Friday, October 24, 2003

Instructional Design in a Vacuum

Stephen Downes seems to have disagreed with my last post about the importance of having educational technologists and designers in contact with the needs of all stakeholders. He says:
"It is possible to design very good, if not optimal, systems with zero user feedback. Many things - from great works of literature, to great art, to innovative software, have been designed this way."
While that is certainly true, educational technologists and designers are not creating works of art for their own amusement or self-expression. They're mostly trying to create web sites, learning objects, software or other resources to help people teach and learn things.

It seems to make sense that we would design better learning resources if we found out why people wanted them in the first place, understood the context for their use, and tested prototypes to make sure the intended users could actually accomplish their goals. This is pretty basic instructional design methodology, but my main point was that these steps often get glossed over because they're more difficult than just designing in isolation.

Stephen actually found a great example of this problem in a recent post: Library Terms Evaluated in Usability Tests and Other Studies. A library created a web site for students to access online journals and other library resources. The designers of this educational site were probably skilled enough. They even got in contact with a librarian (better than working in a total vacuum), because the terms they chose as navigation labels tended to be library terms. But the students didn't understand them -- many expected something else when they clicked on a link. If the designers had done some prototype testing with students (even just a few), they could have come up with a much better learning resource.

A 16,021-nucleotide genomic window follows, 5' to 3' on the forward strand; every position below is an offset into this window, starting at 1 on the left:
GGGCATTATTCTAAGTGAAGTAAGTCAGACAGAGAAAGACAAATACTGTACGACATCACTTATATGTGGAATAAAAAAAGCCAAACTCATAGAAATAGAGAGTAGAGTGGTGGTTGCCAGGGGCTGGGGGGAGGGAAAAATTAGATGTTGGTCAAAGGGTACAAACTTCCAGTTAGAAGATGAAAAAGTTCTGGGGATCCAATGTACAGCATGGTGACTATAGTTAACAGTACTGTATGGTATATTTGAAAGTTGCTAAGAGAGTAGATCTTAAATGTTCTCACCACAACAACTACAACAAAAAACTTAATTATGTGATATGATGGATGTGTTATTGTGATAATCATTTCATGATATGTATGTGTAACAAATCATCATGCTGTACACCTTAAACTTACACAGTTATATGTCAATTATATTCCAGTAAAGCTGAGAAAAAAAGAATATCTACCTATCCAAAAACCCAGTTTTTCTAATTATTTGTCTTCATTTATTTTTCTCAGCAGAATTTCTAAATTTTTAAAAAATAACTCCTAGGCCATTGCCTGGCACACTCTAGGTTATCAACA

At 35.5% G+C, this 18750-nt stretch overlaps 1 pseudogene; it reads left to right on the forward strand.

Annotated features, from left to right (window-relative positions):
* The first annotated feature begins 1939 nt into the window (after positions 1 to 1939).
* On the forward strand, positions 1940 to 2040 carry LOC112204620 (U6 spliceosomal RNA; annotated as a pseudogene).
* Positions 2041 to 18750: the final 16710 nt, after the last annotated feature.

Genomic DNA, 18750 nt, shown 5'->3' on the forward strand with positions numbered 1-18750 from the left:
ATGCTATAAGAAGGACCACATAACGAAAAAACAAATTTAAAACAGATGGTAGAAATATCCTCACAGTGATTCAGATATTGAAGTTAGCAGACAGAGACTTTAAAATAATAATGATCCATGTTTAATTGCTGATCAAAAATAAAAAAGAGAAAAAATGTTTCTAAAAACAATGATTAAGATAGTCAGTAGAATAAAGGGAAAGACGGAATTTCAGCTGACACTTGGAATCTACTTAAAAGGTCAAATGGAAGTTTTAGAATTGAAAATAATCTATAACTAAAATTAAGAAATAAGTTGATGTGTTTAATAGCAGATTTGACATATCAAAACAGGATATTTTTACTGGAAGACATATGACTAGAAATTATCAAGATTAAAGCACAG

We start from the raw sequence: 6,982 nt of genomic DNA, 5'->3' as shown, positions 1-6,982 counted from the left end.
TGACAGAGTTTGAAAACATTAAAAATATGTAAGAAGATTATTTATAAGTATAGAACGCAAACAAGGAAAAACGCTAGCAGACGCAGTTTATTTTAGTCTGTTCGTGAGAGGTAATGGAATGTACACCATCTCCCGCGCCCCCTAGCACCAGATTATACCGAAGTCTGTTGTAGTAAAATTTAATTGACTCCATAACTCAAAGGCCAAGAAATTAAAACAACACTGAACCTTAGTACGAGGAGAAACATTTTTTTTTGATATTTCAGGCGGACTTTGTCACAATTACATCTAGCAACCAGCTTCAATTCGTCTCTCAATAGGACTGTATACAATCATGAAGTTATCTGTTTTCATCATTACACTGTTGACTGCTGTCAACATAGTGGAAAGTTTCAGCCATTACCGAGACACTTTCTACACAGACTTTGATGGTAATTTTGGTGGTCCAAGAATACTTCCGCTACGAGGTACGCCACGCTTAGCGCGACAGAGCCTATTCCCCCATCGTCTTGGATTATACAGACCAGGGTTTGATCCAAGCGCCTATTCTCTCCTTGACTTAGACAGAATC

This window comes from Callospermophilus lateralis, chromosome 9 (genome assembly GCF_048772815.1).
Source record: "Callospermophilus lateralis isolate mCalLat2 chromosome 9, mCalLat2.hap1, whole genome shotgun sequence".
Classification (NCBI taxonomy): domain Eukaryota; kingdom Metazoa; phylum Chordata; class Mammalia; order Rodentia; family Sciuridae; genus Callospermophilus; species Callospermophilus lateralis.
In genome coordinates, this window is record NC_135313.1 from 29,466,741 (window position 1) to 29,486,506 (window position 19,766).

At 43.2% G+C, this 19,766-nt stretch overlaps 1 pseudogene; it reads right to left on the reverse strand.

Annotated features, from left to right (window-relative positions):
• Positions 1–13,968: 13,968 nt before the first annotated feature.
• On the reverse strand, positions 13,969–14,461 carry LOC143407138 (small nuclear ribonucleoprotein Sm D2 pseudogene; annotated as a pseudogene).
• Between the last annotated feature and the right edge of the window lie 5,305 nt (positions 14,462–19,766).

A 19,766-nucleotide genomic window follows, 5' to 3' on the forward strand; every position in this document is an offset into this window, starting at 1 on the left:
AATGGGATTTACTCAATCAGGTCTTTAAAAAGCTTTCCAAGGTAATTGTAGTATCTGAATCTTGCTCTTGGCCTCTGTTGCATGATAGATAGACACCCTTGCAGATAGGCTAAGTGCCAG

It's true that decent systems can be designed without stakeholder participation or feedback. Most of us would love to believe that our assumptions are at least close, and that the decisions we make about designs will help people accomplish their goals. But very few people get it right the first time. Skilled designers are almost always shocked the first time they see the results of usability studies on their work. Our first instinct is to blame the users for their inability to understand the most obvious navigation or complete the simplest tasks.

As educational technology develops, and online learning becomes more prevalent, user experience will become more and more important. People will expect their courses, learning environments, and digital resources to be as easy to use as the best e-commerce, games or communication tools. Users might not give us the magical inspiration for a better way to learn, but they can usually tell (or show) us where our designs aren't working.

No comments: